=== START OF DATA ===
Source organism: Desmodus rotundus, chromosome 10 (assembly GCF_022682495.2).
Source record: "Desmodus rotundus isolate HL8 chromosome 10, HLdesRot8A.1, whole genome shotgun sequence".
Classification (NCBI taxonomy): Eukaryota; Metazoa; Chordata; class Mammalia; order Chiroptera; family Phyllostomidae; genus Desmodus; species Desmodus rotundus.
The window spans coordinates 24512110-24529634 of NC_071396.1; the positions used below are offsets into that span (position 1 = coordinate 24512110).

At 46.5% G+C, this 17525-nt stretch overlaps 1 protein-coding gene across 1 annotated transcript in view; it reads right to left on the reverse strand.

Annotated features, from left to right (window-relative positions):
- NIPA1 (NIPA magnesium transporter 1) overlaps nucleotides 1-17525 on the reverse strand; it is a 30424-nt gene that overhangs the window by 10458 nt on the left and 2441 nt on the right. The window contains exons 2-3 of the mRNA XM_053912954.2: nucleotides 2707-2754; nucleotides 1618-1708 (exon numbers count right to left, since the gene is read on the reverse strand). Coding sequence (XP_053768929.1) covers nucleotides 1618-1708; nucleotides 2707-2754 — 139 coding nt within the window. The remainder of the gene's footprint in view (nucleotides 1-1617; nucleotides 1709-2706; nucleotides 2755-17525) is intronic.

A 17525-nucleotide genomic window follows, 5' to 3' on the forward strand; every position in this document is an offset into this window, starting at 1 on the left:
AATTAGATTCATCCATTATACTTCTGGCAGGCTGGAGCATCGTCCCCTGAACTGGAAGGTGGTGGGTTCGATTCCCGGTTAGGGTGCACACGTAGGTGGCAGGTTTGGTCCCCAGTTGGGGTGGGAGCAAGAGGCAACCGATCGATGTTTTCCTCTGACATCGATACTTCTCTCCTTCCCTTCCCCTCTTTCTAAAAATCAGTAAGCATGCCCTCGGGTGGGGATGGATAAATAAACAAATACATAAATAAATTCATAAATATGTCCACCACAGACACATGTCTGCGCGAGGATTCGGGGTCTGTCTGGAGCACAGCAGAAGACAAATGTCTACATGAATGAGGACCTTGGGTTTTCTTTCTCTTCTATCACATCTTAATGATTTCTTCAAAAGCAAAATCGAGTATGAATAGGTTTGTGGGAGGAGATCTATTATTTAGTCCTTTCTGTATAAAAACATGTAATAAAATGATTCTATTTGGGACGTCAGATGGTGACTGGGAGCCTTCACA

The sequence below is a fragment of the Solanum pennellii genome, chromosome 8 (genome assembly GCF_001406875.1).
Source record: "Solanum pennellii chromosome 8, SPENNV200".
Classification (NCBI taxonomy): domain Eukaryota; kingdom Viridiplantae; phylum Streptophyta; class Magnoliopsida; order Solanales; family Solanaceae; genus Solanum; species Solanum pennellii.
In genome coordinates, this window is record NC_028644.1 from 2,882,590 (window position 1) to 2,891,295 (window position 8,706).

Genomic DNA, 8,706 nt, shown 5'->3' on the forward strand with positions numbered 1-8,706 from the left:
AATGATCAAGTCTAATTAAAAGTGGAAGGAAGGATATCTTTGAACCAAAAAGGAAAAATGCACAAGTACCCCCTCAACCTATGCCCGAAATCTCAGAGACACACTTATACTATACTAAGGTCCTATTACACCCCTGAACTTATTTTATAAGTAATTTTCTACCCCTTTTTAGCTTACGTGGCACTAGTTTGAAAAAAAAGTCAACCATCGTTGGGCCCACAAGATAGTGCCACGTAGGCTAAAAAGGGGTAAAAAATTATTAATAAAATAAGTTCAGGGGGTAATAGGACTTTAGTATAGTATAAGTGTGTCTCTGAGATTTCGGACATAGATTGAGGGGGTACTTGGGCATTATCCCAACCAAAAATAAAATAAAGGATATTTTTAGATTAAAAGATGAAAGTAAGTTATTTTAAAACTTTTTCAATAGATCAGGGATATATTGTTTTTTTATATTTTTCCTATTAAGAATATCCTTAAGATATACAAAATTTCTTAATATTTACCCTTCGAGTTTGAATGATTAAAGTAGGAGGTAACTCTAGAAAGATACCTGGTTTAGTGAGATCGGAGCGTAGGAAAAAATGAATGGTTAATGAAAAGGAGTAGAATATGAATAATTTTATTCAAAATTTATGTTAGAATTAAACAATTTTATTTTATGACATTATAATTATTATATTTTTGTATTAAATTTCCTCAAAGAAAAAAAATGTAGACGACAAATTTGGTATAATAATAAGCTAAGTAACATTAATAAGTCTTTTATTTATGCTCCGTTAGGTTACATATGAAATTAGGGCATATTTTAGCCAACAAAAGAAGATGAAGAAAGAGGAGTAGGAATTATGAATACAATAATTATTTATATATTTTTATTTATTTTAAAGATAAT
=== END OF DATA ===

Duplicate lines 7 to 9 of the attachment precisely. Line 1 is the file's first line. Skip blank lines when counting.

- NIPA1 (NIPA magnesium transporter 1) overlaps nucleotides 1-17525 on the reverse strand; it is a 30424-nt gene that overhangs the window by 10458 nt on the left and 2441 nt on the right. The window contains exons 2-3 of the mRNA XM_053912954.2: nucleotides 2707-2754; nucleotides 1618-1708 (exon numbers count right to left, since the gene is read on the reverse strand). Coding sequence (XP_053768929.1) covers nucleotides 1618-1708; nucleotides 2707-2754 — 139 coding nt within the window. The remainder of the gene's footprint in view (nucleotides 1-1617; nucleotides 1709-2706; nucleotides 2755-17525) is intronic.

A 17525-nucleotide genomic window follows, 5' to 3' on the forward strand; every position in this document is an offset into this window, starting at 1 on the left:
AATTAGATTCATCCATTATACTTCTGGCAGGCTGGAGCATCGTCCCCTGAACTGGAAGGTGGTGGGTTCGATTCCCGGTTAGGGTGCACACGTAGGTGGCAGGTTTGGTCCCCAGTTGGGGTGGGAGCAAGAGGCAACCGATCGATGTTTTCCTCTGACATCGATACTTCTCTCCTTCCCTTCCCCTCTTTCTAAAAATCAGTAAGCATGCCCTCGGGTGGGGATGGATAAATAAACAAATACATAAATAAATTCATAAATATGTCCACCACAGACACATGTCTGCGCGAGGATTCGGGGTCTGTCTGGAGCACAGCAGAAGACAAATGTCTACATGAATGAGGACCTTGGGTTTTCTTTCTCTTCTATCACATCTTAATGATTTCTTCAAAAGCAAAATCGAGTATGAATAGGTTTGTGGGAGGAGATCTATTATTTAGTCCTTTCTGTATAAAAACATGTAATAAAATGATTCTATTTGGGACGTCAGATGGTGACTGGGAGCCTTCACA